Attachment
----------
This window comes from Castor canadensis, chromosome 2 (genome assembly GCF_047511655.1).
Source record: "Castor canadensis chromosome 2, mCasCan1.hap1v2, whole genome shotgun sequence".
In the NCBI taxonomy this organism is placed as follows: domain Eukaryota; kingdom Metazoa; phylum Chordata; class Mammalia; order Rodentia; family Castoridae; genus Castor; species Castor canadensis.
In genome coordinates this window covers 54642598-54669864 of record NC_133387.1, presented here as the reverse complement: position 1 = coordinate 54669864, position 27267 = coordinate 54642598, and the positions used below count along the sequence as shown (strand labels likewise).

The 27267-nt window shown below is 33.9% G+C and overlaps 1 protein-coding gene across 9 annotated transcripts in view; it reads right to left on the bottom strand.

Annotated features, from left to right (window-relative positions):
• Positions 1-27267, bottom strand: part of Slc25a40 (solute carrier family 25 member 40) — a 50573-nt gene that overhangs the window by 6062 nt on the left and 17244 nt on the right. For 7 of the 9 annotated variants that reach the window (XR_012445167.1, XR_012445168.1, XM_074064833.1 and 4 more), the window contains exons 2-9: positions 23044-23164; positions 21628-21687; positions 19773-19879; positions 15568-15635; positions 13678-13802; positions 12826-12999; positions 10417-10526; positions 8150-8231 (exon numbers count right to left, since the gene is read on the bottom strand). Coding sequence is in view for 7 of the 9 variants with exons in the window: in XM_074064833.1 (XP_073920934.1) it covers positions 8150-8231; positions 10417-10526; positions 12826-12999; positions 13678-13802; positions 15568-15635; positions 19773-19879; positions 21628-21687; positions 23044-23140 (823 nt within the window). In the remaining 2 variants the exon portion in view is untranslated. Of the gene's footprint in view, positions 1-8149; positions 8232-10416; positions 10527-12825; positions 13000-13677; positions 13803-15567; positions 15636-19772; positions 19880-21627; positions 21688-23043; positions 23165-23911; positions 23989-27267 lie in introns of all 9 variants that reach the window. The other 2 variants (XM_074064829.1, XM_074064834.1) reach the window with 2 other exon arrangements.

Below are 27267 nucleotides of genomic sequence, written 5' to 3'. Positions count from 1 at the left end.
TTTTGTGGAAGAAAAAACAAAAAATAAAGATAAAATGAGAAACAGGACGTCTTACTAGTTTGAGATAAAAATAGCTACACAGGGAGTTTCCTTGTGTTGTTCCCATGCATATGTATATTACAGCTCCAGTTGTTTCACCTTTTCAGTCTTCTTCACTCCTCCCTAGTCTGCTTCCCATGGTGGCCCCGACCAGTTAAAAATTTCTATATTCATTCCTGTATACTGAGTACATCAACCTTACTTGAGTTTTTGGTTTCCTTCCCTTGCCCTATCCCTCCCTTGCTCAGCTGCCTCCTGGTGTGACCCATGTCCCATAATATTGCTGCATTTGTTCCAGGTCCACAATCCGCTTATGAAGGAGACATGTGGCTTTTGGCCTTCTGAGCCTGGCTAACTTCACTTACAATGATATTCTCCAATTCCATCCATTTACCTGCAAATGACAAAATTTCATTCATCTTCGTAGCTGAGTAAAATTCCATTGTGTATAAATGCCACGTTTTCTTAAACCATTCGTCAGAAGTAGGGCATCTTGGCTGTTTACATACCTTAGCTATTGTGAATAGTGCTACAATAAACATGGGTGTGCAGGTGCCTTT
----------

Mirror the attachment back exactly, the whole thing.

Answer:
This window comes from Castor canadensis, chromosome 2 (genome assembly GCF_047511655.1).
Source record: "Castor canadensis chromosome 2, mCasCan1.hap1v2, whole genome shotgun sequence".
In the NCBI taxonomy this organism is placed as follows: domain Eukaryota; kingdom Metazoa; phylum Chordata; class Mammalia; order Rodentia; family Castoridae; genus Castor; species Castor canadensis.
In genome coordinates this window covers 54642598-54669864 of record NC_133387.1, presented here as the reverse complement: position 1 = coordinate 54669864, position 27267 = coordinate 54642598, and the positions used below count along the sequence as shown (strand labels likewise).

The 27267-nt window shown below is 33.9% G+C and overlaps 1 protein-coding gene across 9 annotated transcripts in view; it reads right to left on the bottom strand.

Annotated features, from left to right (window-relative positions):
• Positions 1-27267, bottom strand: part of Slc25a40 (solute carrier family 25 member 40) — a 50573-nt gene that overhangs the window by 6062 nt on the left and 17244 nt on the right. For 7 of the 9 annotated variants that reach the window (XR_012445167.1, XR_012445168.1, XM_074064833.1 and 4 more), the window contains exons 2-9: positions 23044-23164; positions 21628-21687; positions 19773-19879; positions 15568-15635; positions 13678-13802; positions 12826-12999; positions 10417-10526; positions 8150-8231 (exon numbers count right to left, since the gene is read on the bottom strand). Coding sequence is in view for 7 of the 9 variants with exons in the window: in XM_074064833.1 (XP_073920934.1) it covers positions 8150-8231; positions 10417-10526; positions 12826-12999; positions 13678-13802; positions 15568-15635; positions 19773-19879; positions 21628-21687; positions 23044-23140 (823 nt within the window). In the remaining 2 variants the exon portion in view is untranslated. Of the gene's footprint in view, positions 1-8149; positions 8232-10416; positions 10527-12825; positions 13000-13677; positions 13803-15567; positions 15636-19772; positions 19880-21627; positions 21688-23043; positions 23165-23911; positions 23989-27267 lie in introns of all 9 variants that reach the window. The other 2 variants (XM_074064829.1, XM_074064834.1) reach the window with 2 other exon arrangements.

Below are 27267 nucleotides of genomic sequence, written 5' to 3'. Positions count from 1 at the left end.
TTTTGTGGAAGAAAAAACAAAAAATAAAGATAAAATGAGAAACAGGACGTCTTACTAGTTTGAGATAAAAATAGCTACACAGGGAGTTTCCTTGTGTTGTTCCCATGCATATGTATATTACAGCTCCAGTTGTTTCACCTTTTCAGTCTTCTTCACTCCTCCCTAGTCTGCTTCCCATGGTGGCCCCGACCAGTTAAAAATTTCTATATTCATTCCTGTATACTGAGTACATCAACCTTACTTGAGTTTTTGGTTTCCTTCCCTTGCCCTATCCCTCCCTTGCTCAGCTGCCTCCTGGTGTGACCCATGTCCCATAATATTGCTGCATTTGTTCCAGGTCCACAATCCGCTTATGAAGGAGACATGTGGCTTTTGGCCTTCTGAGCCTGGCTAACTTCACTTACAATGATATTCTCCAATTCCATCCATTTACCTGCAAATGACAAAATTTCATTCATCTTCGTAGCTGAGTAAAATTCCATTGTGTATAAATGCCACGTTTTCTTAAACCATTCGTCAGAAGTAGGGCATCTTGGCTGTTTACATACCTTAGCTATTGTGAATAGTGCTACAATAAACATGGGTGTGCAGGTGCCTTT